One way to stay bundled up without a lot of layers is the trendy wearable sleeping bag. Buy essentials like mittens, gloves, and snow pants now. And with some kids learning from home, frequent “recess” breaks will have parents coveting the convenience of boot dryers and glove dryers.

3. Exercise equipment

Dumbbells and treadmills became difficult to find after gyms closed in the spring due to the pandemic. But don’t beat yourself up if you coped with the first few months of quarantine by binge-watching Netflix and eating. You’re not alone!

If you’re hoping to shed some COVID-19 pounds in 2021, order your exercise equipment now.

According to Colleen Logan, vice president of marketing at ICON Health and Fitness, exercise equipment will continue to be in high demand as the flu season converges with COVID-19, and people may be hesitant to sweat it out at the gym. In first place: treadmills. And for your shelter-in-place makeshift gym, compact studio bikes and rowers squeeze in as likely second and third choices.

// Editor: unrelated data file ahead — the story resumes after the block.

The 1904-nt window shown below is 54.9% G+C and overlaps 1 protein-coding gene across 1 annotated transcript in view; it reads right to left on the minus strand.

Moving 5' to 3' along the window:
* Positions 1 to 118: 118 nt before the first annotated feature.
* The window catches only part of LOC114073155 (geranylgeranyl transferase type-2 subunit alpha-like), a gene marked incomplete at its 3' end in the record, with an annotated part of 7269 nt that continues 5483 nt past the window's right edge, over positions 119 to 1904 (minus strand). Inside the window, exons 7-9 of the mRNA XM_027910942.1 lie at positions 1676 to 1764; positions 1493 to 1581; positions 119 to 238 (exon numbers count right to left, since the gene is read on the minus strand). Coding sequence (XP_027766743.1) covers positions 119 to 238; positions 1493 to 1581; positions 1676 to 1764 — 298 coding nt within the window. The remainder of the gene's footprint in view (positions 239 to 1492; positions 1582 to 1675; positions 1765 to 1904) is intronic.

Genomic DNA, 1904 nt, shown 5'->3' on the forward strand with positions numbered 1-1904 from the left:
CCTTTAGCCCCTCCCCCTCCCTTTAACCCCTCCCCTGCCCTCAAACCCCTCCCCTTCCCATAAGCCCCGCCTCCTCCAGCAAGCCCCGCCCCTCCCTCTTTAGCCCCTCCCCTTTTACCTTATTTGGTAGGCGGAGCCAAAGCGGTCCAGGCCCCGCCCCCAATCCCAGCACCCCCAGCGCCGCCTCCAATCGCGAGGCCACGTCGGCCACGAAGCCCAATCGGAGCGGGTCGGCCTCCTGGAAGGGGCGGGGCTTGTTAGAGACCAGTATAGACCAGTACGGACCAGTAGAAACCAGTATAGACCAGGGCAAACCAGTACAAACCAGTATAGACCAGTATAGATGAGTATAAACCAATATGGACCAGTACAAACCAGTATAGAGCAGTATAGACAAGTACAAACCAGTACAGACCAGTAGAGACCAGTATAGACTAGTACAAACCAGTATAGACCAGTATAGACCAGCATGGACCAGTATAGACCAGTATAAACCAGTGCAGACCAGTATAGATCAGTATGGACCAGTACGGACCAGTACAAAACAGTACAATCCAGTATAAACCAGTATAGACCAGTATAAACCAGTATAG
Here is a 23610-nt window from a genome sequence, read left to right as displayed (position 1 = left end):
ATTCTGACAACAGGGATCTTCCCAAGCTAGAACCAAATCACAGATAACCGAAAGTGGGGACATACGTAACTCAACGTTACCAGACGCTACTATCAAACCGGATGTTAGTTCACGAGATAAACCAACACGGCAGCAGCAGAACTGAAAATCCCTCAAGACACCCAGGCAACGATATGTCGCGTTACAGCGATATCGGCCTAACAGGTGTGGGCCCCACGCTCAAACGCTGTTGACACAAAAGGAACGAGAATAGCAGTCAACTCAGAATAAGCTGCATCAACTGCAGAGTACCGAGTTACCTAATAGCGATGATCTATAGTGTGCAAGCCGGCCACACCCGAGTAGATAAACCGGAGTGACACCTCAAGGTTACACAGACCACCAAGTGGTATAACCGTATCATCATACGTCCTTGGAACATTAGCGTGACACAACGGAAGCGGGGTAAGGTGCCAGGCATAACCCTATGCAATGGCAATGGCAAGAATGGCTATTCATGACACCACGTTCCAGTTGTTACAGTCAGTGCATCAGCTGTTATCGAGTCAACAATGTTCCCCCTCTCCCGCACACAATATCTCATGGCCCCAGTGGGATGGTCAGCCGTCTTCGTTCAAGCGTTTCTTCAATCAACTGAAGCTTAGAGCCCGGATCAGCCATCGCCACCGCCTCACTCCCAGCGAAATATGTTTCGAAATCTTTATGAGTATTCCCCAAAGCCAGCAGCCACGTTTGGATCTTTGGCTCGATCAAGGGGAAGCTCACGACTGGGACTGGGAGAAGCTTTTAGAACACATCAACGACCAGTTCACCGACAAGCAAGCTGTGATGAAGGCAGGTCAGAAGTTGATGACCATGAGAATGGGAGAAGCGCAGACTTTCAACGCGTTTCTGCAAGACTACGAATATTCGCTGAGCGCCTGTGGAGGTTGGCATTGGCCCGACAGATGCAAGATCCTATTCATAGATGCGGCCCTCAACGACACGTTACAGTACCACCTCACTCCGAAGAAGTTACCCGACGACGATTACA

4. Humidifiers and air purifiers

You know about those infectious, airborne particles we’ve heard so much about? Well, when you run a humidifier, it affects those particles in an interesting way. When the air is dry and the humidity is low, the particles are small and remain in the air longer—not good. However, recent studiesshow that when the humidity is higher, there are fewer infectious particles. They are also are bigger and heavier, causing them to sink.

And air purifiersJill Gonzalez, an analyst for WalletHub, predicts they will be in demand once open windows are no longer an option. HEPA filters can capture around 99% of those nasty particles.

5. Light therapy

We can blame the pandemic for many things, including increased anxiety. It might be surprising to know that there are anxiety triggers you haven’t noticed in your own house. Spending time outdoors is a proven mood lifter, but when Jack Frost is nipping at your nose, you just don’t feel like going outside.